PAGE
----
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Re: [Cluster-devel] [PATCH v1 07/11] locks: only pull entries off of blocked_list when they are really unblocked



On Tue, 4 Jun 2013 17:58:39 -0400
"J. Bruce Fields" <bfields fieldses org> wrote:

> On Fri, May 31, 2013 at 11:07:30PM -0400, Jeff Layton wrote:
> > Currently, when there is a lot of lock contention the kernel spends an
> > inordinate amount of time taking blocked locks off of the global
> > blocked_list and then putting them right back on again. When all of this
> > code was protected by a single lock, then it didn't matter much, but now
> > it means a lot of file_lock_lock thrashing.
> > 
> > Optimize this a bit by deferring the removal from the blocked_list until
> > we're either applying or cancelling the lock. By doing this, and using a
> > lockless list_empty check, we can avoid taking the file_lock_lock in
> > many cases.
> > 
> > Because the fl_link check is lockless, we must ensure that only the task
> > that "owns" the request manipulates the fl_link. Also, with this change,
> > it's possible that we'll see an entry on the blocked_list that has a
> > NULL fl_next pointer. In that event, just ignore it and continue walking
> > the list.
> 
> OK, that sounds safe as in it shouldn't crash, but does the deadlock
> detection still work, or can it miss loops?
> 
> Those locks that are temporarily NULL would previously not have been on
> the list at all, OK, but...  I'm having trouble reasoning about how this
> works now.
> 
> Previously a single lock was held interrupted across
> posix_locks_deadlock and locks_insert_block() which guaranteed we
> shouldn't be adding a loop, is that still true?
> 
> --b.
> 

I had thought it was when I originally looked at this, but now that I
consider it again I think you may be correct and that there are possible
races here. Since we might end up reblocking behind a different lock
without taking the global spinlock we could flip to blocking behind a
different lock such that a loop is created if you had a complex (>2)
chain of locks.

I think I'm going to have to drop this approach and instead make it so
that the deadlock detection and insertion into the global blocker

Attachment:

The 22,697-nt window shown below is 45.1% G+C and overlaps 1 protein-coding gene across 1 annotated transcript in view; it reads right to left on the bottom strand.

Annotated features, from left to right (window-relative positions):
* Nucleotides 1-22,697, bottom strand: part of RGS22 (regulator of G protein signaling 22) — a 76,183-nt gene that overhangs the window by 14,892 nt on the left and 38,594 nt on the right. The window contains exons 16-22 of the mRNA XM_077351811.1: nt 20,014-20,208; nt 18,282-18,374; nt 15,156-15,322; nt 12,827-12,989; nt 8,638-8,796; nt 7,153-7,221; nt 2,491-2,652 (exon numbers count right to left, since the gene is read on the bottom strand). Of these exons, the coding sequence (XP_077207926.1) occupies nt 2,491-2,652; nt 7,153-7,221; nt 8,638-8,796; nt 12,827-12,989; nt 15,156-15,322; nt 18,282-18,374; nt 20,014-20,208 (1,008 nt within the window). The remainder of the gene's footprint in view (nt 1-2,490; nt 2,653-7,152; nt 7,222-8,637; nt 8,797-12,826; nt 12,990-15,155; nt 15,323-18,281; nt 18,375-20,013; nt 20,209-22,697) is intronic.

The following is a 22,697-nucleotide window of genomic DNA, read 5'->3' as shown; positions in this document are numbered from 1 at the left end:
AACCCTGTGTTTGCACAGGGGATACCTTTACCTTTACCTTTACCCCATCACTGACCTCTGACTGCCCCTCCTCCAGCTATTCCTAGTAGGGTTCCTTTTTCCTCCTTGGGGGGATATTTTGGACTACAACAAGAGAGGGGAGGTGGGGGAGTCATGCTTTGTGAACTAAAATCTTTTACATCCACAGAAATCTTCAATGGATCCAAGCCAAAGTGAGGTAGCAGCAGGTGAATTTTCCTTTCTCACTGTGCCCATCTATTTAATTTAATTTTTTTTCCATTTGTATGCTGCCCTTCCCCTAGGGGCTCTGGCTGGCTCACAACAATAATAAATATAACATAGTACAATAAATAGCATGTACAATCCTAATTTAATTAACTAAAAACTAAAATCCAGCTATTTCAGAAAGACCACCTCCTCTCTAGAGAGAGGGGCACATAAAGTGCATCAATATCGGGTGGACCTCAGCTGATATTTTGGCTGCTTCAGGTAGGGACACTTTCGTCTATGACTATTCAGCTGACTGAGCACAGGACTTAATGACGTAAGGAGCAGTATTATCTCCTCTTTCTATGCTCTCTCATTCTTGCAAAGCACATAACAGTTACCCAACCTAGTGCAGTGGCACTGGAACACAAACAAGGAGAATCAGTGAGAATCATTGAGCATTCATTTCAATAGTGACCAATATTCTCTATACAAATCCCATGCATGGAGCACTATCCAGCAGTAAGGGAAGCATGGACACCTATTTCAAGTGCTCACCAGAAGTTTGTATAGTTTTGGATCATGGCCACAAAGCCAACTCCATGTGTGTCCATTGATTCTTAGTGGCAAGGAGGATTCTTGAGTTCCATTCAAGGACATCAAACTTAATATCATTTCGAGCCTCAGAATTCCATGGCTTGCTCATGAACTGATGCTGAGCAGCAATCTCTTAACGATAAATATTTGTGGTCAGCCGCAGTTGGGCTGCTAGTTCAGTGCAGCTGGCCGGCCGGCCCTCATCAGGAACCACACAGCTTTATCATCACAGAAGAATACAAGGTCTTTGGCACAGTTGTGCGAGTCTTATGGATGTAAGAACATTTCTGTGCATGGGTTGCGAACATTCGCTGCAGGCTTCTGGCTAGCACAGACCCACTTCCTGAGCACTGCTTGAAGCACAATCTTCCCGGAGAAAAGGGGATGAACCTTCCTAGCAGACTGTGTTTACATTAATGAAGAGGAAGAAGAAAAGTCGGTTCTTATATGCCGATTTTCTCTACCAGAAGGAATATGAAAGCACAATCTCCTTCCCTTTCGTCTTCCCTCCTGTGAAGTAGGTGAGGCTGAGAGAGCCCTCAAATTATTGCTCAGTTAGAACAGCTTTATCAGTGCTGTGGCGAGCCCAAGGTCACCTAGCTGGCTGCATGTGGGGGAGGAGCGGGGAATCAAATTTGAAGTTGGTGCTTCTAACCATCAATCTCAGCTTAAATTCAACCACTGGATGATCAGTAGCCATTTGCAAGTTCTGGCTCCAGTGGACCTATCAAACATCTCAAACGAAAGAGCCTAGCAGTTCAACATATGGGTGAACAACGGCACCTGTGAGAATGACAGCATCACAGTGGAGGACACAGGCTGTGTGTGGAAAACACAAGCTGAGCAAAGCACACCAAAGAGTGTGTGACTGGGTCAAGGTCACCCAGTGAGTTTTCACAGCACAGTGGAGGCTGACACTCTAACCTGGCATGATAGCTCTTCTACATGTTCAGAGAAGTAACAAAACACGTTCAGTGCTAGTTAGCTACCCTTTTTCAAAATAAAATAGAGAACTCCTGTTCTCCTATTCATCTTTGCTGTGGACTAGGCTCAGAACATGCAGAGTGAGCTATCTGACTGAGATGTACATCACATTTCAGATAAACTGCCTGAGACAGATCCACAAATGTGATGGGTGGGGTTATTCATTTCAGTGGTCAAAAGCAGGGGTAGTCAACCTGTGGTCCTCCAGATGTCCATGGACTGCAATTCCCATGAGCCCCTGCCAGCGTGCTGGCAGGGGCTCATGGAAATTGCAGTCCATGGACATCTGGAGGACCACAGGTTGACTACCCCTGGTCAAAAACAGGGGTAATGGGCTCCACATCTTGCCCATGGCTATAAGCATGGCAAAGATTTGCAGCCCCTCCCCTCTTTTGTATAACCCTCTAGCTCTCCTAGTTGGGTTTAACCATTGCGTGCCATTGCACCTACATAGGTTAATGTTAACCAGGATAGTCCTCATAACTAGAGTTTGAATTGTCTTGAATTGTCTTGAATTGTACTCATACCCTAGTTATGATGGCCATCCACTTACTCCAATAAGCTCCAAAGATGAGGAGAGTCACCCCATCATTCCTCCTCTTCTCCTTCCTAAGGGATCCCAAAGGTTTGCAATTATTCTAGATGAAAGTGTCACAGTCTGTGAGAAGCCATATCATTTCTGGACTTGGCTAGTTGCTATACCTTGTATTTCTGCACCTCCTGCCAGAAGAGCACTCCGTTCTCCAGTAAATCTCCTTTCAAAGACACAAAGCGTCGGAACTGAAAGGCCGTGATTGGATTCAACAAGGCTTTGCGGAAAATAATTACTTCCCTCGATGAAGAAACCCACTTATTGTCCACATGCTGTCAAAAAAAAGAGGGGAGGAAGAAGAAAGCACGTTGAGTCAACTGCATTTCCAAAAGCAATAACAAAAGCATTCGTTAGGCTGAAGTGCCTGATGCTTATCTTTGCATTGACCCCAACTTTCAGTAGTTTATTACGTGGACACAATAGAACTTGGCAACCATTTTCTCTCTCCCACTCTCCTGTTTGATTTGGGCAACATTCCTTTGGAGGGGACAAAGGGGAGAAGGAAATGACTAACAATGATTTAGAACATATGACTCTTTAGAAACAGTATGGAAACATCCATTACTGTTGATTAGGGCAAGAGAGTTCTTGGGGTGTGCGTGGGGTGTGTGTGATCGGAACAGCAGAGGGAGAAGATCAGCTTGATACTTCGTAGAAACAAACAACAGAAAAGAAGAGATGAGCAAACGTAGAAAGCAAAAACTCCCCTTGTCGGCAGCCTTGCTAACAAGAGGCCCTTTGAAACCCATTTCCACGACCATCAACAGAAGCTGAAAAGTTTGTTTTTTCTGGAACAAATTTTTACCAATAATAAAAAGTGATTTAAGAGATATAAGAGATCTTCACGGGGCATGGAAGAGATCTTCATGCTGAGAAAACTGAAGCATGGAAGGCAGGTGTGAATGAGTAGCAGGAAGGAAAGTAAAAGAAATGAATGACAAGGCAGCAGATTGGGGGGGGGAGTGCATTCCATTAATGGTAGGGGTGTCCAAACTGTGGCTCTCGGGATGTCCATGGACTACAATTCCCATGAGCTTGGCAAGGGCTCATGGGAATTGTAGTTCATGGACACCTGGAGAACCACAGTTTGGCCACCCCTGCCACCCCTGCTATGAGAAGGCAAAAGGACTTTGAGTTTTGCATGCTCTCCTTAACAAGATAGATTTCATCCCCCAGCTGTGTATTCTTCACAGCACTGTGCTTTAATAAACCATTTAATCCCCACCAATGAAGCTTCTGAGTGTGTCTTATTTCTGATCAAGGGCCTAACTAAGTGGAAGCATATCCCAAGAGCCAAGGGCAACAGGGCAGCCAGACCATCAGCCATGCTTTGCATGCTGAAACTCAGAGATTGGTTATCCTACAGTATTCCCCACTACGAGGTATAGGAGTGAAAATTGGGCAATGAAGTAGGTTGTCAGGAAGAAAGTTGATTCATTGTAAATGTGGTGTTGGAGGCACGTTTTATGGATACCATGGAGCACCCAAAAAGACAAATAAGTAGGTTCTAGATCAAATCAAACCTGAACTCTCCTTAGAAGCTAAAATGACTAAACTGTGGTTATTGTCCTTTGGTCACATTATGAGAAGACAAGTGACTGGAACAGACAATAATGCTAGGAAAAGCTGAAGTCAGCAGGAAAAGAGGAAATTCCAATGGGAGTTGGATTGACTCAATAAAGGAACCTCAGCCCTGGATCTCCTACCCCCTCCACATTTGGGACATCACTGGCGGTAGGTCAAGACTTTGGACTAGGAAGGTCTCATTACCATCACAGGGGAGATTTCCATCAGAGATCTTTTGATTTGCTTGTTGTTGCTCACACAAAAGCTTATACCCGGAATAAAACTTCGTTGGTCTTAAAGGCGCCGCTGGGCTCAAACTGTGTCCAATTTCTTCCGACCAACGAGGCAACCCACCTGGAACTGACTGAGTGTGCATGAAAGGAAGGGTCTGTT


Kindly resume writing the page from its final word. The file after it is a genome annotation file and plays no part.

list/hash are atomic. Ditto for locks_wake_up_blocks on posix locks and
taking the entries off the list/hash.

Now that I look, I think that approach may actually improve performance
too since we'll be taking the global spinlock less than we would have,
but I'll need to test it out to know for sure.

> > 
> > Signed-off-by: Jeff Layton <jlayton redhat com>
> > ---
> >  fs/locks.c |   29 +++++++++++++++++++++++------
> >  1 files changed, 23 insertions(+), 6 deletions(-)
> > 
> > diff --git a/fs/locks.c b/fs/locks.c
> > index 055c06c..fc35b9e 100644
> > --- a/fs/locks.c
> > +++ b/fs/locks.c
> > @@ -520,7 +520,6 @@ locks_delete_global_locks(struct file_lock *waiter)
> >  static void __locks_delete_block(struct file_lock *waiter)
> >  {
> >  	list_del_init(&waiter->fl_block);
> > -	locks_delete_global_blocked(waiter);
> >  	waiter->fl_next = NULL;
> >  }
> >  
> > @@ -704,13 +703,16 @@ EXPORT_SYMBOL(posix_test_lock);
> >  /* Find a lock that the owner of the given block_fl is blocking on. */
> >  static struct file_lock *what_owner_is_waiting_for(struct file_lock *block_fl)
> >  {
> > -	struct file_lock *fl;
> > +	struct file_lock *fl, *ret = NULL;
> >  
> >  	list_for_each_entry(fl, &blocked_list, fl_link) {
> > -		if (posix_same_owner(fl, block_fl))
> > -			return fl->fl_next;
> > +		if (posix_same_owner(fl, block_fl)) {
> > +			ret = fl->fl_next;
> > +			if (likely(ret))
> > +				break;
> > +		}
> >  	}
> > -	return NULL;
> > +	return ret;
> >  }
> >  
> >  static int posix_locks_deadlock(struct file_lock *caller_fl,
> > @@ -865,7 +867,8 @@ static int __posix_lock_file(struct inode *inode, struct file_lock *request, str
> >  				goto out;
> >  			error = FILE_LOCK_DEFERRED;
> >  			locks_insert_block(fl, request);
> > -			locks_insert_global_blocked(request);
> > +			if (list_empty(&request->fl_link))
> > +				locks_insert_global_blocked(request);
> >  			goto out;
> >    		}
> >    	}
> > @@ -876,6 +879,16 @@ static int __posix_lock_file(struct inode *inode, struct file_lock *request, str
> >  		goto out;
> >  
> >  	/*
> > +	 * Now that we know the request is no longer blocked, we can take it
> > +	 * off the global list. Some callers send down partially initialized
> > +	 * requests, so we only do this if FL_SLEEP is set. Also, avoid taking
> > +	 * the lock if the list is empty, as that indicates a request that
> > +	 * never blocked.
> > +	 */
> > +	if ((request->fl_flags & FL_SLEEP) && !list_empty(&request->fl_link))
> > +		locks_delete_global_blocked(request);
> > +
> > +	/*
> >  	 * Find the first old lock with the same owner as the new lock.
> >  	 */
> >  	
> > @@ -1069,6 +1082,7 @@ int posix_lock_file_wait(struct file *filp, struct file_lock *fl)
> >  			continue;
> >  
> >  		locks_delete_block(fl);
> > +		locks_delete_global_blocked(fl);
> >  		break;
> >  	}
> >  	return error;
> > @@ -1147,6 +1161,7 @@ int locks_mandatory_area(int read_write, struct inode *inode,
> >  		}
> >  
> >  		locks_delete_block(&fl);
> > +		locks_delete_global_blocked(&fl);
> >  		break;
> >  	}
> >  
> > @@ -1859,6 +1874,7 @@ static int do_lock_file_wait(struct file *filp, unsigned int cmd,
> >  			continue;
> >  
> >  		locks_delete_block(fl);
> > +		locks_delete_global_blocked(fl);
> >  		break;
> >  	}
> >  
> > @@ -2160,6 +2176,7 @@ posix_unblock_lock(struct file *filp, struct file_lock *waiter)
> >  	else
> >  		status = -ENOENT;
> >  	spin_unlock(&inode->i_lock);
> > +	locks_delete_global_blocked(waiter);
> >  	return status;
> >  }
> >  
> > -- 
> > 1.7.1
> > 


-- 
Jeff Layton <jlayton redhat com>


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